or Connect
SmokingMeatForums.com › Forums › Cold Smoking › Bacon › Bacon (Hot Smoking)
New Posts  All Forums:Forum Nav:

Bacon (Hot Smoking)

post #1 of 14
Thread Starter 

 bout peppered bacon and putting the pepper on the bacon before i get the pillicle but someone asked me the other day can i do a maple syrup and peppered bacon combo now atm i already have the cure on the bacon going just brown sugar and salt equals amounts of both 


so my question is can i put maple syrup and pepper on it before i put in the smoker after i get the pellicule on it ?? 

post #2 of 14

You bet. If you are dry curing you can put it on right now.

Happy smoken.

David

post #3 of 14

When I do maple bacon, I put it one while pellicle is forming and squirt a little in the vac-seal bag when I'm bagging the bacon.

post #4 of 14

I tried putting Maple Syrup in my dry curing bags, and found very little results. It seemed like a waste of good Maple Syrup.

 

I didn't want my Bacon all sticky & easy to burn, so I didn't add any before or after pellicle.

 

The only things I do is Brown Sugar with the TQ when curing, and then CBP, Garlic Powder, and Onion Powder, after rinsing & drying, before getting the Pellicle.

 

If I really wanted Maple Flavor, I think I would add Maple Sugar during curing instead of Brown Sugar, and maybe a light sprinkling of Maple Sugar with the CBP, Garlic Powder & Onion Powder, during the Pellicle forming.

 

 

Bear

post #5 of 14

I use maple syrup during the cure and the smoke on almost every bacon project; the family loves it.  I recently discovered that if I fry the bacon at low temperatures the sugars will not caramelize too early, the bacon does not get sticky, and the flavor is over the top.  It takes a little longer, but its worth the wait!!

post #6 of 14

I use this as well, mixed 50-50 with water in a spray mister, gives a nice flavor to the bacon after smoking

 

http://alliedkenco.com/ingredient-mapleflavor.aspx

post #7 of 14

If you want that maple taste, add maple extract to the brine. Your nose trumps your mouth, you taste what you smell.  If your mind smells it, your tongue tastes it.

 

Also you might want to dig around in search for Disco's maple bacon. he's been experimenting with injecting it with a smal amount of brine directing into the meat. His last try he was really happy with.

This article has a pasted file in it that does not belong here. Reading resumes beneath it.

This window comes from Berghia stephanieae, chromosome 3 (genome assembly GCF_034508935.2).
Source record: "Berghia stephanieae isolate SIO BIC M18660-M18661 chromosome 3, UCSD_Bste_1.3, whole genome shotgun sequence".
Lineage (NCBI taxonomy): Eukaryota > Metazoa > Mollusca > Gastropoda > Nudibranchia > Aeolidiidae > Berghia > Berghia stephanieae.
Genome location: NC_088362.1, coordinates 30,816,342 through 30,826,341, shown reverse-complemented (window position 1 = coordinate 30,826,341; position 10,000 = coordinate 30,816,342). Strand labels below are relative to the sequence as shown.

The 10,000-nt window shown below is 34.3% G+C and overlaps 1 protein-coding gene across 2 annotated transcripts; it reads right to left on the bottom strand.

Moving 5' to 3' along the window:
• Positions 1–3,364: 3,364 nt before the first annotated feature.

Also a Disco idea, he cut back the sugar and uses molasses, he says he gets less burnage cooking his bacon that way with a really good flavor also.

 

Just some ideas.

 

PS..... <Chuckles> the above works with brine cures. Have you tryed the crystalized maple sugar?

post #8 of 14
Thread Starter 

i cant find maple sugar in Australia and its annoying cos if i want it the postage is crazy on alot of things 

but im just not sure if i should put the mmaple syrup and pepper on before or after getting the pellicle i could put some maple syrup on before the pellicle with pepper and then before it goes in the smmoker just rubb a little more on it 

post #9 of 14
Quote:
Originally Posted by MattOZ View Post
 

i cant find maple sugar in Australia and its annoying cos if i want it the postage is crazy on alot of things 

but im just not sure if i should put the mmaple syrup and pepper on before or after getting the pellicle i could put some maple syrup on before the pellicle with pepper and then before it goes in the smmoker just rubb a little more on it 

 

The dry types of Maple flavorings would be best put on before the Pellicle. IMHO

However since Maple Syrup may keep the Bacon from absorbing the smoke, and you don't care if it's sticky, you may want to put some Maple Syrup in with the Bacon when you Vacuum seal it, like "rexter" mentioned above.

 

 

Bear

post #10 of 14
May i ask what is pellicle,and why is it important